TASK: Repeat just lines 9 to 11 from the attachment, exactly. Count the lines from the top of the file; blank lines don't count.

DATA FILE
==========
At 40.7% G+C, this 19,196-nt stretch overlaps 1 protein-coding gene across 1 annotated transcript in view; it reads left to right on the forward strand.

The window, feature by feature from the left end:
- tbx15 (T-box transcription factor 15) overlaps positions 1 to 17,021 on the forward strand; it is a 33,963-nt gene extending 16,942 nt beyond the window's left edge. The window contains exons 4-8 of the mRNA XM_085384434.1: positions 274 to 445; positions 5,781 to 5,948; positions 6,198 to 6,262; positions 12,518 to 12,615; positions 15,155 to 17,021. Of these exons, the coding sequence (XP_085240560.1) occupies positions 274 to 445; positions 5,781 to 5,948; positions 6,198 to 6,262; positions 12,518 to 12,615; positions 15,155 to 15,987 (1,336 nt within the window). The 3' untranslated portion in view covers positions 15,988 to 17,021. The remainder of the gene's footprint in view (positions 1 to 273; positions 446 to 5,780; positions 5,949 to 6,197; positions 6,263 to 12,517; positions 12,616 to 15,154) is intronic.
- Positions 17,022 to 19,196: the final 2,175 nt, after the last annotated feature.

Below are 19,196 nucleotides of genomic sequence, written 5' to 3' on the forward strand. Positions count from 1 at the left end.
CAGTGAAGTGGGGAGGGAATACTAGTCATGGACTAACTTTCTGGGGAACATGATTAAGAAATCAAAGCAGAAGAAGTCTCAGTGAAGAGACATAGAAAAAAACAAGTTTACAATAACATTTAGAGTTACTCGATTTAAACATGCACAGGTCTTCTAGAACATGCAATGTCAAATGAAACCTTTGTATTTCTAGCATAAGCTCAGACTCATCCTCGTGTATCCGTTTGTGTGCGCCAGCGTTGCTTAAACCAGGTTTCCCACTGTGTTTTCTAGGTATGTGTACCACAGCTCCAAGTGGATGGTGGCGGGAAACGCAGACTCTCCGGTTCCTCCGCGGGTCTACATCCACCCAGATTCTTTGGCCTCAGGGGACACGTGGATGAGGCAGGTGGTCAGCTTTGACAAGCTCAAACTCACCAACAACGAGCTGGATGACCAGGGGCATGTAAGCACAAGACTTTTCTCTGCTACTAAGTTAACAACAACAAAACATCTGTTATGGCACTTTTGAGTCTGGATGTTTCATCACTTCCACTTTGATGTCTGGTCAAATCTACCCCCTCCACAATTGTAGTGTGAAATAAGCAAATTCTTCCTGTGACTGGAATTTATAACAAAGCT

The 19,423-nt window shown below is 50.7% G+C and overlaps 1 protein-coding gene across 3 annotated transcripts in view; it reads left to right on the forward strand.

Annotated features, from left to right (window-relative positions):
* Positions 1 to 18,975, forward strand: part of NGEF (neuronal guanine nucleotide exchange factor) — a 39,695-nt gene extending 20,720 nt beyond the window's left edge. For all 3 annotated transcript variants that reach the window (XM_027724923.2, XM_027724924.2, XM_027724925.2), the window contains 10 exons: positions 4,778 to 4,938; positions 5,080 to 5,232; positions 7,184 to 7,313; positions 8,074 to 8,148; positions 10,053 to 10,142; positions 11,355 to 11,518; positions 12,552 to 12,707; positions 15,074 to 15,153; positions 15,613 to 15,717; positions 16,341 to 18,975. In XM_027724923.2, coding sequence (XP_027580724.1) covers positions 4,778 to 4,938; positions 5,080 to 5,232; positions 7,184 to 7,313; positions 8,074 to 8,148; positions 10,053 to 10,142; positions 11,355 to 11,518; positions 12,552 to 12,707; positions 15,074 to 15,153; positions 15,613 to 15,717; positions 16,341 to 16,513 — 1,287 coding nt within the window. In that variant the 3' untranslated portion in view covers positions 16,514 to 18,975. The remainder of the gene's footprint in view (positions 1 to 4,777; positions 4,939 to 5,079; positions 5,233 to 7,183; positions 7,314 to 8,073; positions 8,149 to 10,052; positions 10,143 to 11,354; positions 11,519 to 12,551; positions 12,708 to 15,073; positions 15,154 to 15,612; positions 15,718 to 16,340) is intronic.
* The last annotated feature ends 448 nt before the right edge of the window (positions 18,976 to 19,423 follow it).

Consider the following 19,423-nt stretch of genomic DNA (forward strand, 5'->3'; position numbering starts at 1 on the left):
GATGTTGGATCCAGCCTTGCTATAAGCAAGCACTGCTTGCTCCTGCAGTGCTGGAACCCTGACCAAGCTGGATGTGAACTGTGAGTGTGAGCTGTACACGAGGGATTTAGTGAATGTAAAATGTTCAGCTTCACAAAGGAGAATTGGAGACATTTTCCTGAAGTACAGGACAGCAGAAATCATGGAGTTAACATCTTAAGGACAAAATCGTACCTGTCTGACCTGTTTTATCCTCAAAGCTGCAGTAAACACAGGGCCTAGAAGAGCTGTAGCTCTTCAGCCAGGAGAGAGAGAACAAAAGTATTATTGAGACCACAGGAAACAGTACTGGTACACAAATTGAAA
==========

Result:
* Positions 1 to 18,975, forward strand: part of NGEF (neuronal guanine nucleotide exchange factor) — a 39,695-nt gene extending 20,720 nt beyond the window's left edge. For all 3 annotated transcript variants that reach the window (XM_027724923.2, XM_027724924.2, XM_027724925.2), the window contains 10 exons: positions 4,778 to 4,938; positions 5,080 to 5,232; positions 7,184 to 7,313; positions 8,074 to 8,148; positions 10,053 to 10,142; positions 11,355 to 11,518; positions 12,552 to 12,707; positions 15,074 to 15,153; positions 15,613 to 15,717; positions 16,341 to 18,975. In XM_027724923.2, coding sequence (XP_027580724.1) covers positions 4,778 to 4,938; positions 5,080 to 5,232; positions 7,184 to 7,313; positions 8,074 to 8,148; positions 10,053 to 10,142; positions 11,355 to 11,518; positions 12,552 to 12,707; positions 15,074 to 15,153; positions 15,613 to 15,717; positions 16,341 to 16,513 — 1,287 coding nt within the window. In that variant the 3' untranslated portion in view covers positions 16,514 to 18,975. The remainder of the gene's footprint in view (positions 1 to 4,777; positions 4,939 to 5,079; positions 5,233 to 7,183; positions 7,314 to 8,073; positions 8,149 to 10,052; positions 10,143 to 11,354; positions 11,519 to 12,551; positions 12,708 to 15,073; positions 15,154 to 15,612; positions 15,718 to 16,340) is intronic.
* The last annotated feature ends 448 nt before the right edge of the window (positions 18,976 to 19,423 follow it).

Consider the following 19,423-nt stretch of genomic DNA (forward strand, 5'->3'; position numbering starts at 1 on the left):